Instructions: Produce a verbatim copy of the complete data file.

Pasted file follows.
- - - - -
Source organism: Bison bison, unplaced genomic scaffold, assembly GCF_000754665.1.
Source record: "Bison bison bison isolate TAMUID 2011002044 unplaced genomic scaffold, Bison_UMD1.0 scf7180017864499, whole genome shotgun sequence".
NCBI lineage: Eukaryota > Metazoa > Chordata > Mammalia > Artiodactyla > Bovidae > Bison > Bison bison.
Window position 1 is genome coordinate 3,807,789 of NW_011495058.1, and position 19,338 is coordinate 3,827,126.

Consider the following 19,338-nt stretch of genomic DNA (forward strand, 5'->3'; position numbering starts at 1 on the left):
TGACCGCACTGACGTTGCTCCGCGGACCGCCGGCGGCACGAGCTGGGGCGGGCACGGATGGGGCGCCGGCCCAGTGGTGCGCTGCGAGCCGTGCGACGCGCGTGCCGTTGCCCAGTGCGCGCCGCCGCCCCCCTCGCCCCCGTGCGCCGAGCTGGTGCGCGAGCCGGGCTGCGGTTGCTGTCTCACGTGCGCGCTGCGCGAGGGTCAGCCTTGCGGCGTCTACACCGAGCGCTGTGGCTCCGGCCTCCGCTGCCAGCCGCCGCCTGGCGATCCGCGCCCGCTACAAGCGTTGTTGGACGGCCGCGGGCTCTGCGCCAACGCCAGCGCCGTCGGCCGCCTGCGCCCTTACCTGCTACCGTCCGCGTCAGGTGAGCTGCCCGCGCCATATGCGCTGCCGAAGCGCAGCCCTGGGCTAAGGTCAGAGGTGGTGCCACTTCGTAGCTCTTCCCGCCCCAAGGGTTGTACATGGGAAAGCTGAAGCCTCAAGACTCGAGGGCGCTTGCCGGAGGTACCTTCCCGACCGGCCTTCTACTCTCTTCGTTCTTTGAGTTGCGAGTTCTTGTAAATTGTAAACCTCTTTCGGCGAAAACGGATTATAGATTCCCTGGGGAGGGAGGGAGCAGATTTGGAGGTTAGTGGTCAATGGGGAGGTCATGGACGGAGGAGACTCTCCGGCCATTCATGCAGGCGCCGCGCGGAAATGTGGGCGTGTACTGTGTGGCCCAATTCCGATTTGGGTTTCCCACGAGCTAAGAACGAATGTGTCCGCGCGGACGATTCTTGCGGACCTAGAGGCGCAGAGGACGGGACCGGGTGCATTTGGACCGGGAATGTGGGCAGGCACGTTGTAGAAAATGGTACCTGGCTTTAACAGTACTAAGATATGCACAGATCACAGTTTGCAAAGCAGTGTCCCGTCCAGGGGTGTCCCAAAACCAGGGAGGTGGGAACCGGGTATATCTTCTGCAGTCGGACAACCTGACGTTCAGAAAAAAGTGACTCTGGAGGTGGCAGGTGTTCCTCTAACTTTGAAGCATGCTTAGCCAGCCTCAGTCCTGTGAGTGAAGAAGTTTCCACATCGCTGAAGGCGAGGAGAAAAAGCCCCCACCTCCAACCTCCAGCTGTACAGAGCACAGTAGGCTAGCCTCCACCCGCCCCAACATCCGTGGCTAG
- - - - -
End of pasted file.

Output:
Source organism: Bison bison, unplaced genomic scaffold, assembly GCF_000754665.1.
Source record: "Bison bison bison isolate TAMUID 2011002044 unplaced genomic scaffold, Bison_UMD1.0 scf7180017864499, whole genome shotgun sequence".
NCBI lineage: Eukaryota > Metazoa > Chordata > Mammalia > Artiodactyla > Bovidae > Bison > Bison bison.
Window position 1 is genome coordinate 3,807,789 of NW_011495058.1, and position 19,338 is coordinate 3,827,126.

Consider the following 19,338-nt stretch of genomic DNA (forward strand, 5'->3'; position numbering starts at 1 on the left):
TGACCGCACTGACGTTGCTCCGCGGACCGCCGGCGGCACGAGCTGGGGCGGGCACGGATGGGGCGCCGGCCCAGTGGTGCGCTGCGAGCCGTGCGACGCGCGTGCCGTTGCCCAGTGCGCGCCGCCGCCCCCCTCGCCCCCGTGCGCCGAGCTGGTGCGCGAGCCGGGCTGCGGTTGCTGTCTCACGTGCGCGCTGCGCGAGGGTCAGCCTTGCGGCGTCTACACCGAGCGCTGTGGCTCCGGCCTCCGCTGCCAGCCGCCGCCTGGCGATCCGCGCCCGCTACAAGCGTTGTTGGACGGCCGCGGGCTCTGCGCCAACGCCAGCGCCGTCGGCCGCCTGCGCCCTTACCTGCTACCGTCCGCGTCAGGTGAGCTGCCCGCGCCATATGCGCTGCCGAAGCGCAGCCCTGGGCTAAGGTCAGAGGTGGTGCCACTTCGTAGCTCTTCCCGCCCCAAGGGTTGTACATGGGAAAGCTGAAGCCTCAAGACTCGAGGGCGCTTGCCGGAGGTACCTTCCCGACCGGCCTTCTACTCTCTTCGTTCTTTGAGTTGCGAGTTCTTGTAAATTGTAAACCTCTTTCGGCGAAAACGGATTATAGATTCCCTGGGGAGGGAGGGAGCAGATTTGGAGGTTAGTGGTCAATGGGGAGGTCATGGACGGAGGAGACTCTCCGGCCATTCATGCAGGCGCCGCGCGGAAATGTGGGCGTGTACTGTGTGGCCCAATTCCGATTTGGGTTTCCCACGAGCTAAGAACGAATGTGTCCGCGCGGACGATTCTTGCGGACCTAGAGGCGCAGAGGACGGGACCGGGTGCATTTGGACCGGGAATGTGGGCAGGCACGTTGTAGAAAATGGTACCTGGCTTTAACAGTACTAAGATATGCACAGATCACAGTTTGCAAAGCAGTGTCCCGTCCAGGGGTGTCCCAAAACCAGGGAGGTGGGAACCGGGTATATCTTCTGCAGTCGGACAACCTGACGTTCAGAAAAAAGTGACTCTGGAGGTGGCAGGTGTTCCTCTAACTTTGAAGCATGCTTAGCCAGCCTCAGTCCTGTGAGTGAAGAAGTTTCCACATCGCTGAAGGCGAGGAGAAAAAGCCCCCACCTCCAACCTCCAGCTGTACAGAGCACAGTAGGCTAGCCTCCACCCGCCCCAACATCCGTGGCTAG